|By Blair Kamin, Chicago
TribuneMcClatchy-Tribune Regional News
Sept. 09, 2011--People are always asking me to name my favorite Chicago building and I demur, saying it's like being asked to name a favorite child. But here's a question I'll entertain: Which Chicago building best reveals how the Sept. 11 terrorist attacks either did or did not change architecture? That's easy. It's Trump International Hotel & Tower, the glistening mega-skyscraper that soars alongside the Chicago River.
Simply by virtue of standing there -- and by being the tallest American building built since the 1974 completion of Sears (now Willis) Tower -- Trump confounds those who predicted after 9/11 that iconic skyscrapers would never be built again. At the same time, Trump's height -- originally pegged at more than 2,000 feet but eventually scaled back to 1,362 feet -- suggests that the fear spawned by the attacks did have some effect.
For a few weeks in 2005, Donald Trump, a man who never met a superlative he didn't like, toyed with the idea of making the spire of his tower a tad taller so it would reach higher than Sears Tower. Then, uncharacteristically, Trump backed off. Why? Because a poll of his condo buyers made clear that some had no desire to live in a skyscraper that could be a terrorist target by virtue of its record-setting height.
Trump's tower is an apt symbol of post-9/11 Chicago: Life and architecture go on, but we've all had to make adjustments. Few like the changes, which range from the hassle of airport security lines to time-consuming high-rise evacuation drills. Yet they are hardly the earth-shattering shifts that doomsayers forecast after the attacks. Nor were the attacks the only shock that forced architects to confront the specter of terrorism.
The entrance to Union Station at 222 S. Riverside Plaza makes that plain. It's clumsily guarded by two yellow concrete barriers along Adams Street. Not only are the barriers ugly, they impede the flow of commuters. A reader contacted me about them recently, assuming they went up after 9/11. Not so, it turns out. An Amtrak official said the barriers were erected after the 2007 bombing of Glasgow International Airport, when a Jeep was driven into the airport's glass doors and set on fire.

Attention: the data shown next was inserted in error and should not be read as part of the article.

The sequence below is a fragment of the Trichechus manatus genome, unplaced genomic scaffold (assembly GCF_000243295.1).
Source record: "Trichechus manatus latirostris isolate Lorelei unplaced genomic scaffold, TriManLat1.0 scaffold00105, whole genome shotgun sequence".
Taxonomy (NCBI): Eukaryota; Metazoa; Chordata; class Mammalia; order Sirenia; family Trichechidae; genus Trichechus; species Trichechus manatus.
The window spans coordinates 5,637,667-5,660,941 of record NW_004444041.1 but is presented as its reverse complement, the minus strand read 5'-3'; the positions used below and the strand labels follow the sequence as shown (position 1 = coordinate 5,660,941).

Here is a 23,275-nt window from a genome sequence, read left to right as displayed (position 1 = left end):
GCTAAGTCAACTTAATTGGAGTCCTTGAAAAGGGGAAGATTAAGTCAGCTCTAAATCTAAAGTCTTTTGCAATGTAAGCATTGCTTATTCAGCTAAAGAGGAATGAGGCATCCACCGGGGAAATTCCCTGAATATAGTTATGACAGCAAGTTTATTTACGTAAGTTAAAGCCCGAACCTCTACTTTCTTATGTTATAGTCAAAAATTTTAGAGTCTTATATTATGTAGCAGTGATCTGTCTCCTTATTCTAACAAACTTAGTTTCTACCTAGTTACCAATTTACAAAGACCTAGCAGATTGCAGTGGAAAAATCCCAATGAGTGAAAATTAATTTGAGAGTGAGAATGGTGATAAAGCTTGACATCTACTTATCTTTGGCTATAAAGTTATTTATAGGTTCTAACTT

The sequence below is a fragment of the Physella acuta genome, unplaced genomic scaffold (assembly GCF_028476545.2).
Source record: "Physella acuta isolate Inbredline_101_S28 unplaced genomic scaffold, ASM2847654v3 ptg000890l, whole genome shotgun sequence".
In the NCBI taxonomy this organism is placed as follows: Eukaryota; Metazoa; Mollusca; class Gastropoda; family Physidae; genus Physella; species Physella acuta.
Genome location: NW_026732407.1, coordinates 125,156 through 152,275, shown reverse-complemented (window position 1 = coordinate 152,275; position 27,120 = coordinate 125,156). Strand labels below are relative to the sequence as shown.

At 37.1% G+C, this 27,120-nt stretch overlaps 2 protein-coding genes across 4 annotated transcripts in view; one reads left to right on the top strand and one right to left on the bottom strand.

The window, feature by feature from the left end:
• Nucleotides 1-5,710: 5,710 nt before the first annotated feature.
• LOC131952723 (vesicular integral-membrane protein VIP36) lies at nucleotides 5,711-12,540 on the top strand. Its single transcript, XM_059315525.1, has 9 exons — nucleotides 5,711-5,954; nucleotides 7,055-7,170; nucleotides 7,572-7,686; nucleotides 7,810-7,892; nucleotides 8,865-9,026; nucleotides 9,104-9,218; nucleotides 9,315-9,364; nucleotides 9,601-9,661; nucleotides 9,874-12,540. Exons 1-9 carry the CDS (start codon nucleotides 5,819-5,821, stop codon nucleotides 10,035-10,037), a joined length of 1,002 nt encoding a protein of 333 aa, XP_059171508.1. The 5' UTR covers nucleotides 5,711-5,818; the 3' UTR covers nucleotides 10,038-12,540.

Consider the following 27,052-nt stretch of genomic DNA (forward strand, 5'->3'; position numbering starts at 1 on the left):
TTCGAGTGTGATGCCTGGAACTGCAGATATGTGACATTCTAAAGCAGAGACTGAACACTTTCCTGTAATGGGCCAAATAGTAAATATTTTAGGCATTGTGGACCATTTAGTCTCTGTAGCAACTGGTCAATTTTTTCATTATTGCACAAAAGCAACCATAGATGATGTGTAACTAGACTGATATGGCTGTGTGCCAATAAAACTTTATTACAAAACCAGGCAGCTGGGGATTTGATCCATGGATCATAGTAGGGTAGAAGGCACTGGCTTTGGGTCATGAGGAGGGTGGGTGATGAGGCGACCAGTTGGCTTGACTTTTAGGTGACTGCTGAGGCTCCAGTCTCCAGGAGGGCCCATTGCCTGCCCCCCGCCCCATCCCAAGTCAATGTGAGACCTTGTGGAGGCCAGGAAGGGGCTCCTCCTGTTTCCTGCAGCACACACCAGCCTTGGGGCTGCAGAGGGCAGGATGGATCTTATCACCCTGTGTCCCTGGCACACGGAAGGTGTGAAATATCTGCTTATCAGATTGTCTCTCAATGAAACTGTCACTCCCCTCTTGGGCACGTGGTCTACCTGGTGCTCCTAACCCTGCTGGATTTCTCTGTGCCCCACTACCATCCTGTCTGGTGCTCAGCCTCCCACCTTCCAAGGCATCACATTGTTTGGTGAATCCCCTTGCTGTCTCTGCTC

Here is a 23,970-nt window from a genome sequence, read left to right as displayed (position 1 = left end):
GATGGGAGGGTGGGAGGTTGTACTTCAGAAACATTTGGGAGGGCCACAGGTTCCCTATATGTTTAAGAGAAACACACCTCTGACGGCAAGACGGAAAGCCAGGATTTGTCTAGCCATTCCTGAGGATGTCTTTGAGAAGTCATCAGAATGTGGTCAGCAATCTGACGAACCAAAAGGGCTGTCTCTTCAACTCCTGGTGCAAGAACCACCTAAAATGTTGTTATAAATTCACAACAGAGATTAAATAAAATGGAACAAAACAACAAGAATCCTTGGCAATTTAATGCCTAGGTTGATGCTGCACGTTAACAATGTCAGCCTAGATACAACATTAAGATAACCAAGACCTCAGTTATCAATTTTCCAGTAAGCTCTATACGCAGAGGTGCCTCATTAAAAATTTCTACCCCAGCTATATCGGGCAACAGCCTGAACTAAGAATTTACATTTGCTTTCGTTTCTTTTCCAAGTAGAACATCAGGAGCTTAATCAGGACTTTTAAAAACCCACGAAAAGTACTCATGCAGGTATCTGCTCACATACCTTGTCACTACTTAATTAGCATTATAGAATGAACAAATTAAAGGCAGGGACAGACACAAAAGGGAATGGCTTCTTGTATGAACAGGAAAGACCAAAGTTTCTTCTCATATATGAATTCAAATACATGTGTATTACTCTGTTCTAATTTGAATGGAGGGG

"We are going to replace them with something more decorative but effective," Amtrak spokesman Marc Magliari said Thursday, adding that the shift could occur later this year or in 2012. Let's hold Amtrak to it.
In the awful passions of the moment, the twin towers' collapse was so stunning that it led to some wild predictions. On Sept. 12, 2001, Chicago developer J. Paul Beitler, who once tried to build a world's tallest building in the Loop, told me that local governments would cease to approve plans for very tall buildings because the structures "will be viewed as a magnet for future terrorism."
So what happened? After the fear from the attacks ebbed, the world went on the greatest skyscraper building boom in history, with more towers rising to a greater height, in a wider variety of places, and with greater inventiveness than ever before. Chicago indulged in this wild spree -- at least until the 2008 financial crisis doomed plans for Santiago Calatrava's corkscrewing, 2,000-foot-tall Chicago Spire.
Fittingly, though, the city's architects have played an essential role in the reclaiming of the sky (or is it simply old-fashioned hubris?) that has proceeded overseas. On the same day that Beitler made his off-the-mark prediction, architect Adrian Smith calmly forecast that people would still want to live and work in high-rises. Last month, Smith unveiled plans for a Saudi Arabian skyscraper, the Kingdom Tower, which will be at least one kilometer, or 3,280 feet, tall.
Just as the attacks did not destroy the human urge to build taller, so they did not vanquish our desire to gather in vibrant public spaces. For a while after Sept. 11, there was talk about pervasive "cocooning," the phenomenon in which people socialize less and retreat to their homes. The triumphant 2004 opening of Millennium Park, which lured visitors with eye-grabbing, interactive public sculptures like the Crown Fountain and Cloud Gate, put a quick end to that trend.
What also eased were the unwarranted fears that every building was a potential target. The ugly concrete barriers that were hastily erected around the city's tallest skyscrapers after 9/11 have come down, replaced by reasonably attractive planter boxes that double as security barriers.
Still, pedestrians are no longer as free to move about as they were once were. You can now pass easily through the lobby of the Willis Tower, which once bristled with metal detectors, but you can't do the same at the ellipse-shaped Hyatt Center, a post-9/11 office tower nearby where only the outer lobbies are open to the public.
The Hyatt Center's arrangement may have made sense after the twin towers fell, but now it seems like an overreaction -- strong evidence that, as the 10th anniversary of the terrorist attacks approaches, we still have much to learn about balancing security and openness.
(c)2011 the Chicago Tribune
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